(Photograph by Justin Sullivan/Getty Images) The Prius, Toyota's technological flagship, may have a brake problem. Under certain conditions, according to the company, there may be slight interruption in the car's brake response. The fix, says Toyota, is a software update that dealers will download to all of the 133,000 2010 TOYOTA PRIUS
and 14,500 of the similar 2010 Lexus
HS250h models on the road.The brake system on these hybrids is complicated and different from what's on conventional cars. The system combines hydraulic brakes with brake regeneration and an anti-lock function. Under light braking, the calipers don't squeeze the rotors. Instead, the resistance of the electric motors provides the deceleration. This is how the TOYOTA PRIUS
captures the moving car's energy, charges the batteries, and later electrically boosts acceleration. Most hybrids work this way to keep fuel economy numbers high.Harder braking engages the calipers in a normal fashion. And finally threshold, or maximum braking engages the ABS system to keep the tires from skidding. The computer choreographs the various functions with inputs from several sources like the wheel-speed sensors, battery-charge meter, and brake-pedal stroke. Toyota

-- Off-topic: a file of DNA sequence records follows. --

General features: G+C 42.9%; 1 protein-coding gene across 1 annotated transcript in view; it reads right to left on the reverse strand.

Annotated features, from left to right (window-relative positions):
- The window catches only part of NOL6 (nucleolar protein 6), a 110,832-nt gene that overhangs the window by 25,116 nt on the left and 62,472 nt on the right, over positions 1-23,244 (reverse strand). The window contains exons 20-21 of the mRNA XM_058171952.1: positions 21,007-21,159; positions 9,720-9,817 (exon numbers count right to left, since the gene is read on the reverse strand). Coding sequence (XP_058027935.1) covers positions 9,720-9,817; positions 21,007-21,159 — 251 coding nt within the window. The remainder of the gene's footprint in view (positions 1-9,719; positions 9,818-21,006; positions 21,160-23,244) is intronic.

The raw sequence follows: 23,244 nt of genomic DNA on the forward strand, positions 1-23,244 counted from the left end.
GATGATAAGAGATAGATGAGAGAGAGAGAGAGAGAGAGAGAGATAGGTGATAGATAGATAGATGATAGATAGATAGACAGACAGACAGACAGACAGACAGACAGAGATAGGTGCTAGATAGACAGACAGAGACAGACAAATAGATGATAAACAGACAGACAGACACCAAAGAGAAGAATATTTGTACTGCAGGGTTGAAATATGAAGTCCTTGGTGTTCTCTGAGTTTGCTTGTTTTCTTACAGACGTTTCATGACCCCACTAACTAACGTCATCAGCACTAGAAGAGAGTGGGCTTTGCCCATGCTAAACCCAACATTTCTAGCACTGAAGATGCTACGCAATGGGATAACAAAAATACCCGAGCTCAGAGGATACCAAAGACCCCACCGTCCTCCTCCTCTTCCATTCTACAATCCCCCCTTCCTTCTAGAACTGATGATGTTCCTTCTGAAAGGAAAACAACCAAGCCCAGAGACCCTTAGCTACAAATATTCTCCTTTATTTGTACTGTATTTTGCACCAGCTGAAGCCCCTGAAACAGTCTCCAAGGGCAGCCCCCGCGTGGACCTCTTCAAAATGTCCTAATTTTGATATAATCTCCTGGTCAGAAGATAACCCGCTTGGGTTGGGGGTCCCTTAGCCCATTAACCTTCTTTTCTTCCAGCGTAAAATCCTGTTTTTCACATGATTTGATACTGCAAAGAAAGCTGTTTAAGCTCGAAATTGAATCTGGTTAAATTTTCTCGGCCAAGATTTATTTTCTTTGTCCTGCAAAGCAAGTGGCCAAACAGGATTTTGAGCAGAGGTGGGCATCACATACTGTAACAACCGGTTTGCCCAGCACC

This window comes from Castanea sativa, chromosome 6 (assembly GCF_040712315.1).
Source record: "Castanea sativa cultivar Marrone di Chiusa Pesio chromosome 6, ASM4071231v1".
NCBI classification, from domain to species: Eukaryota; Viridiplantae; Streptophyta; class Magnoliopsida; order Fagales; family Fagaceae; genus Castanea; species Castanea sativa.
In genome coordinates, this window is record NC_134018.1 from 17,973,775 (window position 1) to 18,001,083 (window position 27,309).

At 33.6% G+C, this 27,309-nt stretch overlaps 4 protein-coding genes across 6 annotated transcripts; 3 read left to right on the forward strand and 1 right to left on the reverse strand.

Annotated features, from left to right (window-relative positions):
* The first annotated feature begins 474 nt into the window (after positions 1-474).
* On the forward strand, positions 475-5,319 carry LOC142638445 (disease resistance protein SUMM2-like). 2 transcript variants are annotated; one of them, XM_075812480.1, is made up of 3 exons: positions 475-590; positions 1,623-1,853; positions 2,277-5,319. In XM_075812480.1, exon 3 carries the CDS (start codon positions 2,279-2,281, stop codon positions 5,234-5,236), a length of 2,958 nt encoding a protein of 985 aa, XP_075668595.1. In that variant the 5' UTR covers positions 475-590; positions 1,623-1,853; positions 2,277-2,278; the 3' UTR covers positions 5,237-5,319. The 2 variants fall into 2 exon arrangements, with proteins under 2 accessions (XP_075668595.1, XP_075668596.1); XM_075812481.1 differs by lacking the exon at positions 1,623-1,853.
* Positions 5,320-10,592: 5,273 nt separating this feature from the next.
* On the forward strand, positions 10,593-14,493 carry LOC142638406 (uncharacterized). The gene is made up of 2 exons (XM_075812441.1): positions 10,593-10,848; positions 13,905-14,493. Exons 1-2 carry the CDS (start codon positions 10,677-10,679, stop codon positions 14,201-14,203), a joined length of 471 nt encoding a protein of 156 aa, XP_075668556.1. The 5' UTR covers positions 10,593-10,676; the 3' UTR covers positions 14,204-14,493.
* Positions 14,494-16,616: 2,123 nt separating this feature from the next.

says that under certain conditions, like on an especially bumpy or slippery road, there may be brief momentary delay in the brakes response. The car will still stop—we're not talking about brake failure here--but the distance required could increase slightly. The software fix tweaks the software to better deal with those rare conditions. There are no new parts with this recall. The technician will simply hook a laptop to the car and download the new firmware. While there may be critics who decry the computer-controlled braking system, it should be noted that the TOYOTA PRIUS
wouldn't be so stingy with fuel without the electronic management. We've tested the TOYOTA PRIUS
several times and it easily tops 45 mpg in all types of driving.